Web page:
SCAN Test-Retest Reliability for First- and Third-Grade Children The SCAN is a popular screening test that was developed to provide a rapidly administered, standardized method for determining the potential of central auditory processing disorder (CAPD) in children between the ages of 3 and 11 years. It can be administered in 20 minutes with a portable stereo cassette player ... Research Article
Research Article  |   August 01, 1998
SCAN Test-Retest Reliability for First- and Third-Grade Children
 
Author Affiliations & Notes
  • Nathan E. Amos
    Indiana University Bloomington
  • Larry E. Humes
    Indiana University Bloomington
  • Contact author: Nathan E. Amos, Speech and Hearing Sciences, Indiana University, 200 South Jordan, Bloomington, IN 47405. Email: namos@indiana.edu
Article Information
Research Issues, Methods & Evidence-Based Practice / Hearing / Research Articles
Research Article   |   August 01, 1998
SCAN Test-Retest Reliability for First- and Third-Grade Children
Journal of Speech, Language, and Hearing Research, August 1998, Vol. 41, 834-845. doi:10.1044/jslhr.4104.834
History: Received August 4, 1997 , Accepted January 26, 1998
 
Journal of Speech, Language, and Hearing Research, August 1998, Vol. 41, 834-845. doi:10.1044/jslhr.4104.834
History: Received August 4, 1997; Accepted January 26, 1998

The SCAN is a popular screening test that was developed to provide a rapidly administered, standardized method for determining the potential of central auditory processing disorder (CAPD) in children between the ages of 3 and 11 years. It can be administered in 20 minutes with a portable stereo cassette player and contains three subtests: filtered words (FW), auditory figure ground (AFG), and competing words (CW). Published SCAN test-retest reliability data (Keith, 1986) used a 6-month retest interval and indicated that SCAN scores may be unreliable. No additional reliability data are available, and studies indicate that SCAN has been used by both researchers and clinicians despite reliability concerns. This investigation examined the stability of SCAN outcomes for 25 first-grade and 22 third-grade children (ages 6 to 9 years) using a 6- to 7-week retest interval. Time of day and examiner were held constant, and participants were normal-hearing, were Caucasian, and spoke English as their primary language. ANOVA outcomes indicated that both raw and standard scores improved significantly from Test 1 to Test 2 for two of the three SCAN subtests (FW and CW) and for the composite (COMP) score. Additionally, COMP-percentile-rank and age-equivalent outcomes demonstrated significant improvement from test to retest for both grades. The AFG subtest was the only SCAN measure for which a significant test-retest difference did not emerge. The highest test-retest correlation values (r) were moderately strong (0.70≤r≤0.78) and occurred for the CW and COMP scores. Implications of correlations and factor analyses are discussed. It is suggested that examiners base recommendations for additional testing, follow up, and remediation on the COMP score only. Further, it appears that second administration of the SCAN can provide a better estimate of an individual child's best performance, but lack of second-score norms confounds simple interpretation of such scores.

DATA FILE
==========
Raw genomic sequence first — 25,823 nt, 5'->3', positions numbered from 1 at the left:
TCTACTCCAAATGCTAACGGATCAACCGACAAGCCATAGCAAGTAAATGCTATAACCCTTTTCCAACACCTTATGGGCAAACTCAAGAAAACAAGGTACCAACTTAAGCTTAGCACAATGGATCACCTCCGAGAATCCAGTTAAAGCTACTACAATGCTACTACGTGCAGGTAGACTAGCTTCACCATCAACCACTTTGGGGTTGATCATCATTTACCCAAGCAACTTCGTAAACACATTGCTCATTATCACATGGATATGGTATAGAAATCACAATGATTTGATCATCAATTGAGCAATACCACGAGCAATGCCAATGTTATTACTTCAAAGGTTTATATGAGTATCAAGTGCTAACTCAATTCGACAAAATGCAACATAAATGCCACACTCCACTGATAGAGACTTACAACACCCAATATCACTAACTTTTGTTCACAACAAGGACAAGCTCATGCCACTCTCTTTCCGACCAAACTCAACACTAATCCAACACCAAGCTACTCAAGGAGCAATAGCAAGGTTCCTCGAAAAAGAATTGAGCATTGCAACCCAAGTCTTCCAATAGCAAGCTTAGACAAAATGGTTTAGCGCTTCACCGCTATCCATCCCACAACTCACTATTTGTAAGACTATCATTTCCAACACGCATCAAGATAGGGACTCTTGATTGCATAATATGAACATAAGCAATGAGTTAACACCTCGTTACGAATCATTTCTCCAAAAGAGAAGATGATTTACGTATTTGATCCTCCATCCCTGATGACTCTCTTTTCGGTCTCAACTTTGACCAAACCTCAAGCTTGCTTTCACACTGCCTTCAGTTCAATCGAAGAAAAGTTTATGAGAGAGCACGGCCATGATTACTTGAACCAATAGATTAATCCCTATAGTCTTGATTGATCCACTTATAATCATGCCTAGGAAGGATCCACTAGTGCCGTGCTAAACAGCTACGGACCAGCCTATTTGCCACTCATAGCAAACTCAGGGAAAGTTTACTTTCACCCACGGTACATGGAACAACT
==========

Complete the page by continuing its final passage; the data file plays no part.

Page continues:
Acknowledgments
The authors would like to thank Kevin Caudill and Anne Summers, as well as the teachers, parents, and children of Lakeview Elementary School, Bloomingon, IN, for their assistance and cooperation in this project. Also, the authors give special thanks to the reviewers for their insightful comments.
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